The Crime Report explores whether geotagging and the use of social networks makes us vulnerable to criminals. The website uses the example of Carri Bugbee, a Portland, Ore., social media marketing strategist whose use of a location-based mobile network to “check in” at a restaurant landed her on the website pleaserobme.com. While geotagging can be a useful public safety tool, it also represents uncharted territory in our increasingly networked lives.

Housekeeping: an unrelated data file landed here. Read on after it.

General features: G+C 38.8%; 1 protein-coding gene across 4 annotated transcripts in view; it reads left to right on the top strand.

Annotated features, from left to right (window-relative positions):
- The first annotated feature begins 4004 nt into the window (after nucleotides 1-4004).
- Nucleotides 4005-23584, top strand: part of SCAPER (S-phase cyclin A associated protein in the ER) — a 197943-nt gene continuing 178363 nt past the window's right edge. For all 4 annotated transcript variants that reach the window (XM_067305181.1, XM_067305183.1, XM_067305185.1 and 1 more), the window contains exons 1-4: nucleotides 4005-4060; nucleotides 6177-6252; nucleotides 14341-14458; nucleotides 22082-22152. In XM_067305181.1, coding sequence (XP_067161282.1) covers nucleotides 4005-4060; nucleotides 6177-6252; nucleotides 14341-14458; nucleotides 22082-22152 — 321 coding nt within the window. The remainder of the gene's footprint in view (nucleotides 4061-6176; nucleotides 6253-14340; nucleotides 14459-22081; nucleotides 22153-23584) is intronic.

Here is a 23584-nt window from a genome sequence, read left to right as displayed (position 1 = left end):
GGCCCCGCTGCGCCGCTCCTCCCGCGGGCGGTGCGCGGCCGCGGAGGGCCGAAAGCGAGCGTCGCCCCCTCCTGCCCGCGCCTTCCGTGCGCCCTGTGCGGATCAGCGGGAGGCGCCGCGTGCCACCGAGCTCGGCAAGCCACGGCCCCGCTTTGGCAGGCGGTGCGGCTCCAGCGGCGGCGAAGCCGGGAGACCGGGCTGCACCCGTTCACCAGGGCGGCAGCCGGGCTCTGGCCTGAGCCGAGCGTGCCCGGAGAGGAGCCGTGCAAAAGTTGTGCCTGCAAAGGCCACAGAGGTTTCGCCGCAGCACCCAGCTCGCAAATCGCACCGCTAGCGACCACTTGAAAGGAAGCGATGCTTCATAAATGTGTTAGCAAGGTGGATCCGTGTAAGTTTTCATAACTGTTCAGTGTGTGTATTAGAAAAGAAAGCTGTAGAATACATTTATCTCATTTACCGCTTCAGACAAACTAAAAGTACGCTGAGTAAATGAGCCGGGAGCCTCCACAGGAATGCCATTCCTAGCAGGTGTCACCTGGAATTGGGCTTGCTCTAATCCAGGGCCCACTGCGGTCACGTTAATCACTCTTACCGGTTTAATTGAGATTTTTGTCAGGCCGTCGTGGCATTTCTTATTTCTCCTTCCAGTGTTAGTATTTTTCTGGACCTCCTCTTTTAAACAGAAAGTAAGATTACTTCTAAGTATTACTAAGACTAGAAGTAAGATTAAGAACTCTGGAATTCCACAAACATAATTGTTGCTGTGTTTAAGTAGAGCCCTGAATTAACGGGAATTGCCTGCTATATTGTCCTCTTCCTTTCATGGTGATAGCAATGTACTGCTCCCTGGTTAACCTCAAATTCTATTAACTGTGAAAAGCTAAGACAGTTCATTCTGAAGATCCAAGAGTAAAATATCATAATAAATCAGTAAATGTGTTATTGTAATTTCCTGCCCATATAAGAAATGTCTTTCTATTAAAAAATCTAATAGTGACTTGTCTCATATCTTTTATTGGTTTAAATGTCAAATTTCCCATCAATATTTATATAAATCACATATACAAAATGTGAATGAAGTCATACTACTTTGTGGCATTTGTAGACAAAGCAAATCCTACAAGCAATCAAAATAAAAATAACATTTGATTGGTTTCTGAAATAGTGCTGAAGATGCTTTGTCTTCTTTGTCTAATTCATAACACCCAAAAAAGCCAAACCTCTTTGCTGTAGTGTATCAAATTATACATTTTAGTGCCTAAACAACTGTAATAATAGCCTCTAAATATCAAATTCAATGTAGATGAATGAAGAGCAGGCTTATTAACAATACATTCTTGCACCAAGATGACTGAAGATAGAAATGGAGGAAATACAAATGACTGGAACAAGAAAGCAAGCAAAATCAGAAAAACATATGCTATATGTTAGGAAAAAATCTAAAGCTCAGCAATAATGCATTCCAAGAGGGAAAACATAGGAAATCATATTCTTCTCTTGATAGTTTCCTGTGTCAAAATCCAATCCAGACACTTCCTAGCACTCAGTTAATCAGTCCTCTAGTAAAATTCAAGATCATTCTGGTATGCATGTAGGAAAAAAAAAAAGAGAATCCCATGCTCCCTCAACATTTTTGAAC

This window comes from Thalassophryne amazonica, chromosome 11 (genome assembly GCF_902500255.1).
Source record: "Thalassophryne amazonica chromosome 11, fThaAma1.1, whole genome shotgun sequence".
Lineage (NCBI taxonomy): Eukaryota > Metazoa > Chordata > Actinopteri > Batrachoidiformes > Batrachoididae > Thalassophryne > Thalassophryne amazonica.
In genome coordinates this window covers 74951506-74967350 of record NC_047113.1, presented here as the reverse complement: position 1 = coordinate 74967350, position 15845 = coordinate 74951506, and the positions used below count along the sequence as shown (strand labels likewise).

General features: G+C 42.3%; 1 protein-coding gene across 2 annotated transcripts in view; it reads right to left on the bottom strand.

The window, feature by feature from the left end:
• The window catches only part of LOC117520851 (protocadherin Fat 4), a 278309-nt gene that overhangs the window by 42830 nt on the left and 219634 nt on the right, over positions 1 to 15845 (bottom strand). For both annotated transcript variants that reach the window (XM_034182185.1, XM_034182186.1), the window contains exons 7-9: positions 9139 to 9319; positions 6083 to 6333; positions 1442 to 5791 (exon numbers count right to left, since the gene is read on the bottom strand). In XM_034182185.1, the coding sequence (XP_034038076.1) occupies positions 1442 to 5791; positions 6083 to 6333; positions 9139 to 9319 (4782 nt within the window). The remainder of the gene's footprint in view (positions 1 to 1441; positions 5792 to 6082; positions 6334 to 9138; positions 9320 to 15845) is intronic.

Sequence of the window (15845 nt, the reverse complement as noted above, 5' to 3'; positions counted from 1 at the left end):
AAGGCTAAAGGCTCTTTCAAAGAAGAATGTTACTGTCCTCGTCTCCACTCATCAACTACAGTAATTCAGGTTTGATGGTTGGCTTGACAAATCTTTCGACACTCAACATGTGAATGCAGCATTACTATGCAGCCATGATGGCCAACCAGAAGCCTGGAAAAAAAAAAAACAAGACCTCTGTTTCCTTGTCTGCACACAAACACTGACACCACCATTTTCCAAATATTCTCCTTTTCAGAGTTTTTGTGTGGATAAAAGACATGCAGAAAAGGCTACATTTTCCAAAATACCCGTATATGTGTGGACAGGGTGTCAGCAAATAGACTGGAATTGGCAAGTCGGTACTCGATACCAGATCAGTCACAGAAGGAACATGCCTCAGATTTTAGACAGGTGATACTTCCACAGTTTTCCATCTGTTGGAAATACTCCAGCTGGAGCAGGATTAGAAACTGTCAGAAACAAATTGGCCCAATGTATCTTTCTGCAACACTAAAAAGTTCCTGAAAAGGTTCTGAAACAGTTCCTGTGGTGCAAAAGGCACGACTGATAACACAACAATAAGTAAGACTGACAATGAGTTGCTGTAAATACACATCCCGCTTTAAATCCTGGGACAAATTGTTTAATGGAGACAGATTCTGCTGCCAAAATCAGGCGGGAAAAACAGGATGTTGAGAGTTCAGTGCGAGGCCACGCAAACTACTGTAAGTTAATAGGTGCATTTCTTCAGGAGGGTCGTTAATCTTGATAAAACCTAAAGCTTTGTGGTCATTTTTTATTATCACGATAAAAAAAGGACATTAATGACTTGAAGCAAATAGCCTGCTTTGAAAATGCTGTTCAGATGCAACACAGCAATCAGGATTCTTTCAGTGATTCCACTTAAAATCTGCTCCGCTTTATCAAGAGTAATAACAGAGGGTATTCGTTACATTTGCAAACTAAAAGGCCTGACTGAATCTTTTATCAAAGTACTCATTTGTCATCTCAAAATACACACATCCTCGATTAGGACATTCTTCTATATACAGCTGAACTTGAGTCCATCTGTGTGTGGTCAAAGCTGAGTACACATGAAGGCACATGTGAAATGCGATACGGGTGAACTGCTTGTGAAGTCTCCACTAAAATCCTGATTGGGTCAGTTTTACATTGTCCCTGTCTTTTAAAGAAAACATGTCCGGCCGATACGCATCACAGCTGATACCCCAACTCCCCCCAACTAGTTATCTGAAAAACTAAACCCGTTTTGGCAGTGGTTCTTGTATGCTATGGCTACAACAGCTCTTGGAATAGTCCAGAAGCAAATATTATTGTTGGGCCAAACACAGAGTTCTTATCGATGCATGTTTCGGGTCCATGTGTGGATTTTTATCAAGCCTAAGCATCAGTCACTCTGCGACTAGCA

Douglas Salane, director of the Center for Cybercrime Studies at the John Jay College of Criminal Justice in New York, said the risks to privacy and public safety that come with mobile technology have been largely ignored. About 59 percent of American adults now use wireless Internet, up nine percent from one year ago, according to a Pew report on Internet use. About 76 percent use their mobile device to take pictures, and 54 percent have used it to send a photo or video. Metadata linked to photographs is only one example of the million of pieces of information we leave in our digital wake. And things are getting more complex. The future of the Internet will likely rely heavily on information that users produce and broadcast, either willingly or unwillingly.